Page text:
Jenolan Caves

Women of Our Past Inspiring Women of the Future

March 10, 2021

When we think of the history of Jenolan Caves, we imagine treacherous subterranean waters, ancient, unforgiving rock and impenetrable darkness, as brave men risked death to explore the alien underworld. And yes, this aspect of Jenolan’s history is so exciting! Such exploits inspire and fire the imagination of each generation.  But it’s a little-known fact that from way back in the 1860s, there have been just as many women working at Jenolan, supporting the men and the business. Their work wasn't glamourous, and one just doesn’t hear as much about them.

Once accommodation was built at Jenolan, women were hired to work in the dining room, the laundry and to do the general housekeeping. Remember that housekeeping was much more menial in those days before handy electrical appliances. As the hotel grew to 100 rooms, the need for staff increased. For all those guests in busy times, that was a lot of sheets to wash and, unfortunately, a lot of chamber pots to deal with!  It wasn’t glamourous. Women needed to be strong and stoic!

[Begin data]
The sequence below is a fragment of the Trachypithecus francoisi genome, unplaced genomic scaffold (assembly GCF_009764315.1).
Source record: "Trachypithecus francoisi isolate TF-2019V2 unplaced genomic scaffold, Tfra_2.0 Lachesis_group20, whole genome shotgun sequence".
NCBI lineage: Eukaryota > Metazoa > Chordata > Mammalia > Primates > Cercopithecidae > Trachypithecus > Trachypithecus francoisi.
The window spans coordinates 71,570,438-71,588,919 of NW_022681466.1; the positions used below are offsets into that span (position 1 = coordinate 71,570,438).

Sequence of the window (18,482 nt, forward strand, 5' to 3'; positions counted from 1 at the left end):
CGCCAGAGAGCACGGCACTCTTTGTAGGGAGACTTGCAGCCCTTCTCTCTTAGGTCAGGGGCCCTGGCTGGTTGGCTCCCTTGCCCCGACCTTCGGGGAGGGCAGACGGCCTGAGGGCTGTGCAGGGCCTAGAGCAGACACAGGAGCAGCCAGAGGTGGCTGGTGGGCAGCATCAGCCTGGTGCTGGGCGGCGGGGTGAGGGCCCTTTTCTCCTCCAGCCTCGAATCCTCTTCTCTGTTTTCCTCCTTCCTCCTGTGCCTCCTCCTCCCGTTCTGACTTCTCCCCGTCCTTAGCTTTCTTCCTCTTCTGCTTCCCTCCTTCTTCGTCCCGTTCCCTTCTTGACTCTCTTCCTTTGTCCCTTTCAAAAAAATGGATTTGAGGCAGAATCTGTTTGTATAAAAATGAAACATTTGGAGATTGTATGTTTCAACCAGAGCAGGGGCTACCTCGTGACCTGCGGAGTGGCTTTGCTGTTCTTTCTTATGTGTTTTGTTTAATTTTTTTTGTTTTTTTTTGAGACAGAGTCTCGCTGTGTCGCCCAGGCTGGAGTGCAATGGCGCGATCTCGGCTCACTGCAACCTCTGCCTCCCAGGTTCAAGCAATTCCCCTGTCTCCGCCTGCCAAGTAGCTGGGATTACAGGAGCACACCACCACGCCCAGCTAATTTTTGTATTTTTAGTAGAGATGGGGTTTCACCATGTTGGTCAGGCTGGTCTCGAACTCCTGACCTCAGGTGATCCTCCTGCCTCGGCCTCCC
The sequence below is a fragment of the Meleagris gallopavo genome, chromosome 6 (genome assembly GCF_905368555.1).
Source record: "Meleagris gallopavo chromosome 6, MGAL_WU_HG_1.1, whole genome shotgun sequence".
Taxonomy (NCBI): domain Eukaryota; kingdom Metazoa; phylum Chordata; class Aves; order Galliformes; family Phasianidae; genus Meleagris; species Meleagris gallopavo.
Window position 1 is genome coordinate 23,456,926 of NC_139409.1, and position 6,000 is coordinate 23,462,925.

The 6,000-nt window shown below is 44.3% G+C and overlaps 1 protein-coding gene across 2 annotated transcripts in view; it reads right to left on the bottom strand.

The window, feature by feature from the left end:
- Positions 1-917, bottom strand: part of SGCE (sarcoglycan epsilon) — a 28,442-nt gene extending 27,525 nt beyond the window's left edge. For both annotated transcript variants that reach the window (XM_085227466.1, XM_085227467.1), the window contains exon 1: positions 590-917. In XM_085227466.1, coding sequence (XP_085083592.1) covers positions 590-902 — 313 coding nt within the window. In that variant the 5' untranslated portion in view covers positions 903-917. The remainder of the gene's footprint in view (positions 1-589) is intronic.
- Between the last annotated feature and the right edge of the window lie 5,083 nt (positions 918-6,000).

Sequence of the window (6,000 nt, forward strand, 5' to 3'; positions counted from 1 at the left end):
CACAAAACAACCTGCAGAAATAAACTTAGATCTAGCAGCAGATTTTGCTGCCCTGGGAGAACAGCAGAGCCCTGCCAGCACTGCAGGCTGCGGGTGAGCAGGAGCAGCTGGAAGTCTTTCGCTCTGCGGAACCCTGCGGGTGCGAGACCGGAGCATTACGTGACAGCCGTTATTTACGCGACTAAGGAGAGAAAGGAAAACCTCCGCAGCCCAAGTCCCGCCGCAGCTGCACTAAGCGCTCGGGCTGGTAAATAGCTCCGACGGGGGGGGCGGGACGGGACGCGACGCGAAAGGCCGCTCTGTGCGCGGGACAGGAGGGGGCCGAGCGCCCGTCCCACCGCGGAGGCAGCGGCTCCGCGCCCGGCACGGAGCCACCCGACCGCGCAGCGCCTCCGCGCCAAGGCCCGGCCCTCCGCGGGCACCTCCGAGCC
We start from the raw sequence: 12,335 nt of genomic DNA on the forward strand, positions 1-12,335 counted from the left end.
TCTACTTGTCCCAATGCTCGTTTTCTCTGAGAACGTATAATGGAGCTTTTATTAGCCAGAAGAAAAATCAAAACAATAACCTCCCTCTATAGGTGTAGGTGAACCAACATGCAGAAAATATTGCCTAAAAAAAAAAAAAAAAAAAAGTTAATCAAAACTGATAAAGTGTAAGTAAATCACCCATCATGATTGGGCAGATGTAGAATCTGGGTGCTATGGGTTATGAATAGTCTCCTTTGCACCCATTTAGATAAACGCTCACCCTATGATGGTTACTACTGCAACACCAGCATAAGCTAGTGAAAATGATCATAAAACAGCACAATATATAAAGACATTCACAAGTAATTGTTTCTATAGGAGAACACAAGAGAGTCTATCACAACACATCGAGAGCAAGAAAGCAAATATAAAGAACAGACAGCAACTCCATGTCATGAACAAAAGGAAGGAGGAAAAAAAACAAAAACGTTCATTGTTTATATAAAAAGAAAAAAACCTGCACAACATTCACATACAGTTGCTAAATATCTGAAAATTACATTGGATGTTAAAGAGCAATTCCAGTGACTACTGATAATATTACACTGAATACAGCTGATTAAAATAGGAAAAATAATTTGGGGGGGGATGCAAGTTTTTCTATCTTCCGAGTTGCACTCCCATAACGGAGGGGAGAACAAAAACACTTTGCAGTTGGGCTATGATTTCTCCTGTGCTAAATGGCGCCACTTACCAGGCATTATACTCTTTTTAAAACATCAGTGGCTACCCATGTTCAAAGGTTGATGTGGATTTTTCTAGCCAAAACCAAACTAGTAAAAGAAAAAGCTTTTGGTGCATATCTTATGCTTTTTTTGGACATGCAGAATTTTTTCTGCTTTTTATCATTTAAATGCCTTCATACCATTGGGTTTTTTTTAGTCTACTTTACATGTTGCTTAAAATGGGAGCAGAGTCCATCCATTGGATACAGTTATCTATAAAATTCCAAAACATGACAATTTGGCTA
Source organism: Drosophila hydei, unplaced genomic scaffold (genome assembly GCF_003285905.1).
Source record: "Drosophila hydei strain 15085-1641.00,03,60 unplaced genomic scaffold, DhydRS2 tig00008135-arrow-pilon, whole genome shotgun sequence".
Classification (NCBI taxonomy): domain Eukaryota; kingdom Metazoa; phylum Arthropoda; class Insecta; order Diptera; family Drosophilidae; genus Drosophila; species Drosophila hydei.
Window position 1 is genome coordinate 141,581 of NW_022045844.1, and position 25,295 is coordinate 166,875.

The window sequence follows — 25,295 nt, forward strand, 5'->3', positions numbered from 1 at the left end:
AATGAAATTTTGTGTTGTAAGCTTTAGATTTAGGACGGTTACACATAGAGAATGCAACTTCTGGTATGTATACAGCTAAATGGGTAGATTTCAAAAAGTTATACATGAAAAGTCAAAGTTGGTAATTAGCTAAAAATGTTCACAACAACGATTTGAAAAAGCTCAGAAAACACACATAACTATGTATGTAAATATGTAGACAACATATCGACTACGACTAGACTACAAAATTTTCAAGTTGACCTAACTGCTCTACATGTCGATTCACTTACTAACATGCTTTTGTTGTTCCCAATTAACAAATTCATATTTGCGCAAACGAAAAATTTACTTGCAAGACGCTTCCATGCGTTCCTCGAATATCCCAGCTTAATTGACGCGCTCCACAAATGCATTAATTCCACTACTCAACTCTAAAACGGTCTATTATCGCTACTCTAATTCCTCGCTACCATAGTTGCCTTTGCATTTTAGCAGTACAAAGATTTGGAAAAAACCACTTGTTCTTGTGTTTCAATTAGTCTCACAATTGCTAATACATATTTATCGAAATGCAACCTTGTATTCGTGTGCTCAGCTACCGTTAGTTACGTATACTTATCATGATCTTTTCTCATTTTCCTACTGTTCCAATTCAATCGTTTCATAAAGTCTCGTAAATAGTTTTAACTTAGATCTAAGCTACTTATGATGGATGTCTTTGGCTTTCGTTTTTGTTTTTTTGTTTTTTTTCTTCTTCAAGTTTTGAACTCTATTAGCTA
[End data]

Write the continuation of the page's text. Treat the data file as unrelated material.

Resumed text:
These days, Jenolan is a day trip from Sydney, but way back then, it took a couple of days to reach the isolated mountain valley. So whenever a man started work at Jenolan, they either brought their wife and family with them, or married a local lady, who then also came to live at Jenolan. The hills surrounding the caves were dotted with staff family cottages. The children were schooled at Jenolan and wives usually got part time or casual work in Caves House hotel.